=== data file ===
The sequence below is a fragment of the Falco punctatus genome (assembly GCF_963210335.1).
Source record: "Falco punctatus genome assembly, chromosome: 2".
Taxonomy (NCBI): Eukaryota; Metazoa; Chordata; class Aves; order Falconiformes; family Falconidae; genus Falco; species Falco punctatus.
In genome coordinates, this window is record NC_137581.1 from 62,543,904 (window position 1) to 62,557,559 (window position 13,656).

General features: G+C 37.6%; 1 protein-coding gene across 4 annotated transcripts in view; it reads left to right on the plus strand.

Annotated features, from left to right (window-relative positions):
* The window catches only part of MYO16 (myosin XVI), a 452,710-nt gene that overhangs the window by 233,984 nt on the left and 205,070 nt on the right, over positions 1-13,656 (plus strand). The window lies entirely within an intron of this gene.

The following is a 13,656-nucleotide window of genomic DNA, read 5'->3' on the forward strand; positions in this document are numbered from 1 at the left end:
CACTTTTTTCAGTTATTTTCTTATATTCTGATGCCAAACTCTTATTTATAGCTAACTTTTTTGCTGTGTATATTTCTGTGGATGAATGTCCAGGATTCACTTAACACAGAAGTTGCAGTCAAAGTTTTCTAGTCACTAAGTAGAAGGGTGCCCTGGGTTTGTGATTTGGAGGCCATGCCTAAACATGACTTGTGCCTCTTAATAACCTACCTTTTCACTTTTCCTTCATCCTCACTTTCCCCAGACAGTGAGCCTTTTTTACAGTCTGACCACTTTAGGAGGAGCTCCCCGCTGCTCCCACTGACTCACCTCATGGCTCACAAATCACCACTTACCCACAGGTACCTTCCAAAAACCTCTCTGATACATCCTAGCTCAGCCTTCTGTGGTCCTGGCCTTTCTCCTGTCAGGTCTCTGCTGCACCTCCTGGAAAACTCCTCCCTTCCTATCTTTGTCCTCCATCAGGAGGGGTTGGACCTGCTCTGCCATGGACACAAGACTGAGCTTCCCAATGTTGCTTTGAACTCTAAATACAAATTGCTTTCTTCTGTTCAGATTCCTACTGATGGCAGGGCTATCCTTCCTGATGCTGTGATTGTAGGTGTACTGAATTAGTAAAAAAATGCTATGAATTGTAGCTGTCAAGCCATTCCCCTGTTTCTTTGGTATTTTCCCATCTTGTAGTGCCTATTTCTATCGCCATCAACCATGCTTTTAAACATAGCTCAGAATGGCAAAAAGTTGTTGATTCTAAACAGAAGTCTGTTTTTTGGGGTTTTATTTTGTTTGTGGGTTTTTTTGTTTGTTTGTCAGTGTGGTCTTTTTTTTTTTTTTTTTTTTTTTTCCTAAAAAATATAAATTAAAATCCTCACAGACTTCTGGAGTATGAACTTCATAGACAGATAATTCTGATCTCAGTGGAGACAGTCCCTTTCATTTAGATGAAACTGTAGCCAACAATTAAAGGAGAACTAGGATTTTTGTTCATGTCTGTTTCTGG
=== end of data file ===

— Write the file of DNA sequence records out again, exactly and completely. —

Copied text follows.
The sequence below is a fragment of the Falco punctatus genome (assembly GCF_963210335.1).
Source record: "Falco punctatus genome assembly, chromosome: 2".
Taxonomy (NCBI): Eukaryota; Metazoa; Chordata; class Aves; order Falconiformes; family Falconidae; genus Falco; species Falco punctatus.
In genome coordinates, this window is record NC_137581.1 from 62,543,904 (window position 1) to 62,557,559 (window position 13,656).

General features: G+C 37.6%; 1 protein-coding gene across 4 annotated transcripts in view; it reads left to right on the plus strand.

Annotated features, from left to right (window-relative positions):
* The window catches only part of MYO16 (myosin XVI), a 452,710-nt gene that overhangs the window by 233,984 nt on the left and 205,070 nt on the right, over positions 1-13,656 (plus strand). The window lies entirely within an intron of this gene.

The following is a 13,656-nucleotide window of genomic DNA, read 5'->3' on the forward strand; positions in this document are numbered from 1 at the left end:
CACTTTTTTCAGTTATTTTCTTATATTCTGATGCCAAACTCTTATTTATAGCTAACTTTTTTGCTGTGTATATTTCTGTGGATGAATGTCCAGGATTCACTTAACACAGAAGTTGCAGTCAAAGTTTTCTAGTCACTAAGTAGAAGGGTGCCCTGGGTTTGTGATTTGGAGGCCATGCCTAAACATGACTTGTGCCTCTTAATAACCTACCTTTTCACTTTTCCTTCATCCTCACTTTCCCCAGACAGTGAGCCTTTTTTACAGTCTGACCACTTTAGGAGGAGCTCCCCGCTGCTCCCACTGACTCACCTCATGGCTCACAAATCACCACTTACCCACAGGTACCTTCCAAAAACCTCTCTGATACATCCTAGCTCAGCCTTCTGTGGTCCTGGCCTTTCTCCTGTCAGGTCTCTGCTGCACCTCCTGGAAAACTCCTCCCTTCCTATCTTTGTCCTCCATCAGGAGGGGTTGGACCTGCTCTGCCATGGACACAAGACTGAGCTTCCCAATGTTGCTTTGAACTCTAAATACAAATTGCTTTCTTCTGTTCAGATTCCTACTGATGGCAGGGCTATCCTTCCTGATGCTGTGATTGTAGGTGTACTGAATTAGTAAAAAAATGCTATGAATTGTAGCTGTCAAGCCATTCCCCTGTTTCTTTGGTATTTTCCCATCTTGTAGTGCCTATTTCTATCGCCATCAACCATGCTTTTAAACATAGCTCAGAATGGCAAAAAGTTGTTGATTCTAAACAGAAGTCTGTTTTTTGGGGTTTTATTTTGTTTGTGGGTTTTTTTGTTTGTTTGTCAGTGTGGTCTTTTTTTTTTTTTTTTTTTTTTTTCCTAAAAAATATAAATTAAAATCCTCACAGACTTCTGGAGTATGAACTTCATAGACAGATAATTCTGATCTCAGTGGAGACAGTCCCTTTCATTTAGATGAAACTGTAGCCAACAATTAAAGGAGAACTAGGATTTTTGTTCATGTCTGTTTCTGG